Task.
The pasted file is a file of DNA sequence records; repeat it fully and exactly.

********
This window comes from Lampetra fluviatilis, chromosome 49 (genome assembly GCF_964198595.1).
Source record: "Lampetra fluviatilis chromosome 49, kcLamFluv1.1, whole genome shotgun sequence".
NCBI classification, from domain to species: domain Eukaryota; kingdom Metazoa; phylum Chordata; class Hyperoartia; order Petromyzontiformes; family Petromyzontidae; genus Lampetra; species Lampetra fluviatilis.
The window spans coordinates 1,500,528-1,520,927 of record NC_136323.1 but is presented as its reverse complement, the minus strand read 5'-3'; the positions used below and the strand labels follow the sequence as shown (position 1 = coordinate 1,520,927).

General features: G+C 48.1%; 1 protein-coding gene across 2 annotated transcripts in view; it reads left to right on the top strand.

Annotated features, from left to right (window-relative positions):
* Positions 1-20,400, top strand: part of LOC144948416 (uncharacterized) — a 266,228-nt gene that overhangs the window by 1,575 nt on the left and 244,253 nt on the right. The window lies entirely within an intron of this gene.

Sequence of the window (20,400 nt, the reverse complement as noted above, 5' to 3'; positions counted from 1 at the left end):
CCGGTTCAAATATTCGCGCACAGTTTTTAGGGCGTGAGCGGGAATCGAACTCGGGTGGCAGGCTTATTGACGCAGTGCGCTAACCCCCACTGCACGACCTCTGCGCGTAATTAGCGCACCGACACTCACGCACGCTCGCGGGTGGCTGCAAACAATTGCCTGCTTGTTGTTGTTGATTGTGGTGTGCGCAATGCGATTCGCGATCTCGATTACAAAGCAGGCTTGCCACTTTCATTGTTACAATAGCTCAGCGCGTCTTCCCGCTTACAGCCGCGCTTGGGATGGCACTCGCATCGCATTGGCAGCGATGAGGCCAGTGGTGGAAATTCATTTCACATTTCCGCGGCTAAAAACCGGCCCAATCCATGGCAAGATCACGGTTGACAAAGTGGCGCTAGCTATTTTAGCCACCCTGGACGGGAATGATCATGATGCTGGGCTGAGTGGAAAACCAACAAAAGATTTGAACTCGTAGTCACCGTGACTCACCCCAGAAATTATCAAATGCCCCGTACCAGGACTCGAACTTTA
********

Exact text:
This window comes from Lampetra fluviatilis, chromosome 49 (genome assembly GCF_964198595.1).
Source record: "Lampetra fluviatilis chromosome 49, kcLamFluv1.1, whole genome shotgun sequence".
NCBI classification, from domain to species: domain Eukaryota; kingdom Metazoa; phylum Chordata; class Hyperoartia; order Petromyzontiformes; family Petromyzontidae; genus Lampetra; species Lampetra fluviatilis.
The window spans coordinates 1,500,528-1,520,927 of record NC_136323.1 but is presented as its reverse complement, the minus strand read 5'-3'; the positions used below and the strand labels follow the sequence as shown (position 1 = coordinate 1,520,927).

General features: G+C 48.1%; 1 protein-coding gene across 2 annotated transcripts in view; it reads left to right on the top strand.

Annotated features, from left to right (window-relative positions):
* Positions 1-20,400, top strand: part of LOC144948416 (uncharacterized) — a 266,228-nt gene that overhangs the window by 1,575 nt on the left and 244,253 nt on the right. The window lies entirely within an intron of this gene.

Sequence of the window (20,400 nt, the reverse complement as noted above, 5' to 3'; positions counted from 1 at the left end):
CCGGTTCAAATATTCGCGCACAGTTTTTAGGGCGTGAGCGGGAATCGAACTCGGGTGGCAGGCTTATTGACGCAGTGCGCTAACCCCCACTGCACGACCTCTGCGCGTAATTAGCGCACCGACACTCACGCACGCTCGCGGGTGGCTGCAAACAATTGCCTGCTTGTTGTTGTTGATTGTGGTGTGCGCAATGCGATTCGCGATCTCGATTACAAAGCAGGCTTGCCACTTTCATTGTTACAATAGCTCAGCGCGTCTTCCCGCTTACAGCCGCGCTTGGGATGGCACTCGCATCGCATTGGCAGCGATGAGGCCAGTGGTGGAAATTCATTTCACATTTCCGCGGCTAAAAACCGGCCCAATCCATGGCAAGATCACGGTTGACAAAGTGGCGCTAGCTATTTTAGCCACCCTGGACGGGAATGATCATGATGCTGGGCTGAGTGGAAAACCAACAAAAGATTTGAACTCGTAGTCACCGTGACTCACCCCAGAAATTATCAAATGCCCCGTACCAGGACTCGAACTTTA